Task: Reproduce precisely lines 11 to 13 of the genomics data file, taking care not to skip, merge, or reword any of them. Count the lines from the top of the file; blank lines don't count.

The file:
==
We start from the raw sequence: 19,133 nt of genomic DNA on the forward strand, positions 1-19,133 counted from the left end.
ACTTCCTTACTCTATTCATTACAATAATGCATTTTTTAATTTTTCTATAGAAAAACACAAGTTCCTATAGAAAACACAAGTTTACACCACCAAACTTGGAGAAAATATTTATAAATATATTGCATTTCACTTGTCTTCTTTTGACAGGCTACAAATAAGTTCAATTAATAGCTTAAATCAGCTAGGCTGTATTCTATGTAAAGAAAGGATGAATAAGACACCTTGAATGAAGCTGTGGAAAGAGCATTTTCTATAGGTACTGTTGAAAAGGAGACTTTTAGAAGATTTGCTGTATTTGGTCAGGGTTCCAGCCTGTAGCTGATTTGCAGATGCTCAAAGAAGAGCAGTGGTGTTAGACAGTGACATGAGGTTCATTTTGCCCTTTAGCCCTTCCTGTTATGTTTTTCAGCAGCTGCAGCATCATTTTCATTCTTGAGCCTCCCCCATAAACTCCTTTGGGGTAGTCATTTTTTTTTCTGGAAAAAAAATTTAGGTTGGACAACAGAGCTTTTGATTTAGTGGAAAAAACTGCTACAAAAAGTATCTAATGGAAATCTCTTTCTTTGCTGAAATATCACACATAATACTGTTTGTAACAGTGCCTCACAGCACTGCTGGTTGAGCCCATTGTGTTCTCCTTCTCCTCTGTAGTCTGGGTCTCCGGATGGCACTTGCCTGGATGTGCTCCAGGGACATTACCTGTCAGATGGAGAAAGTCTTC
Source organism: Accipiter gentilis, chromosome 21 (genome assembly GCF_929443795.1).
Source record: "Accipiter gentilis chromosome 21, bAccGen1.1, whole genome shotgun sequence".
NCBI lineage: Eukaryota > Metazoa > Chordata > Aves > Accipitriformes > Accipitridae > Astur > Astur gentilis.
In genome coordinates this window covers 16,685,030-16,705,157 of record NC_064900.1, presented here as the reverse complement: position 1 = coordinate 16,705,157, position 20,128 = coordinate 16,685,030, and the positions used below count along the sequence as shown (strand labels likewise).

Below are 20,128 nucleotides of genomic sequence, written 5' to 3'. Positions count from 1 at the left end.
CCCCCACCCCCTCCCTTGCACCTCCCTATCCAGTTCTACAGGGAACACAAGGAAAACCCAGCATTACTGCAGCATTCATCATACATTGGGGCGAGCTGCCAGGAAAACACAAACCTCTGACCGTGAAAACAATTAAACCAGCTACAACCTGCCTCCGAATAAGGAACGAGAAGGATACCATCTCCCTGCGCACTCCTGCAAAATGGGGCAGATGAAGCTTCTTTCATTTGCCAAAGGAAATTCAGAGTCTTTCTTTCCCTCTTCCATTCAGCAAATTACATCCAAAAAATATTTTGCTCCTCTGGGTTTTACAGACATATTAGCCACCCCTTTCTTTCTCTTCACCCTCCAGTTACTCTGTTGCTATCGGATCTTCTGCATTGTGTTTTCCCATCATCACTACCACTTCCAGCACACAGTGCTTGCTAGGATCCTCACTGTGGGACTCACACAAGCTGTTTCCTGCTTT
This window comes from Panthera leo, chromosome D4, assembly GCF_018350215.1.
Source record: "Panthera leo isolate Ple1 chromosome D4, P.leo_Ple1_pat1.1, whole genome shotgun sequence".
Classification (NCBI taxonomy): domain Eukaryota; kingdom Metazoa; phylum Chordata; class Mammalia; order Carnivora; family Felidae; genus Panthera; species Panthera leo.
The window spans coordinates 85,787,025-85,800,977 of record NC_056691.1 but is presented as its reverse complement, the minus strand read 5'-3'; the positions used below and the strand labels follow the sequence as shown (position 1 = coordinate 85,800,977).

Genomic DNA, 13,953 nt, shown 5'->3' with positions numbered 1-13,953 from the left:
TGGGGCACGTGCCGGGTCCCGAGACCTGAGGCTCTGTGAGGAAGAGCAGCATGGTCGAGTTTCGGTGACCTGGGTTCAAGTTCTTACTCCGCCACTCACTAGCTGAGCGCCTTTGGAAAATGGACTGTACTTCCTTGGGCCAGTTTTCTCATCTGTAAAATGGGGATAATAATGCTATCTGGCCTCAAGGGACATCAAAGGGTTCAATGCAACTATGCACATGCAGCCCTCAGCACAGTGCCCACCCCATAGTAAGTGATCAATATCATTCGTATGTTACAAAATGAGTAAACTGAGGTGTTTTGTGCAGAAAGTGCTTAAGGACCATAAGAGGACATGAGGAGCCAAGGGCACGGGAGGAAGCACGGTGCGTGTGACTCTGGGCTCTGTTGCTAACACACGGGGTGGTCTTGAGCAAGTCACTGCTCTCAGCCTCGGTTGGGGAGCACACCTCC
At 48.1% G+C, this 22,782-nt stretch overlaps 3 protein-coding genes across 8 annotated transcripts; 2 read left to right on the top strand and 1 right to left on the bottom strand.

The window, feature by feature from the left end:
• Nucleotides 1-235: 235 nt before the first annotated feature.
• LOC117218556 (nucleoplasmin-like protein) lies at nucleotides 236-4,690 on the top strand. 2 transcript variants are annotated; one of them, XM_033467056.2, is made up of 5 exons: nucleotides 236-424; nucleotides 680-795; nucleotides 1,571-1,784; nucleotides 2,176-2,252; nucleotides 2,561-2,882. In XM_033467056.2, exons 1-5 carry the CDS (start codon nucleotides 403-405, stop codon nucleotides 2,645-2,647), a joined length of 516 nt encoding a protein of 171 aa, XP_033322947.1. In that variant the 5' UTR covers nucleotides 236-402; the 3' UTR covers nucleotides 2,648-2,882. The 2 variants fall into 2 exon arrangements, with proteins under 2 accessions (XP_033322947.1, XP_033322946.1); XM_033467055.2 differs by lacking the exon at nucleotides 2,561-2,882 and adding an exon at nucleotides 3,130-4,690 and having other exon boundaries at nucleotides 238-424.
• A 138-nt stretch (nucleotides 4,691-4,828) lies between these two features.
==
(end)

Classification (NCBI taxonomy): domain Eukaryota; kingdom Metazoa; phylum Chordata; class Mammalia; order Carnivora; family Felidae; genus Panthera; species Panthera leo.
The window spans coordinates 85,787,025-85,800,977 of record NC_056691.1 but is presented as its reverse complement, the minus strand read 5'-3'; the positions used below and the strand labels follow the sequence as shown (position 1 = coordinate 85,800,977).

Genomic DNA, 13,953 nt, shown 5'->3' with positions numbered 1-13,953 from the left: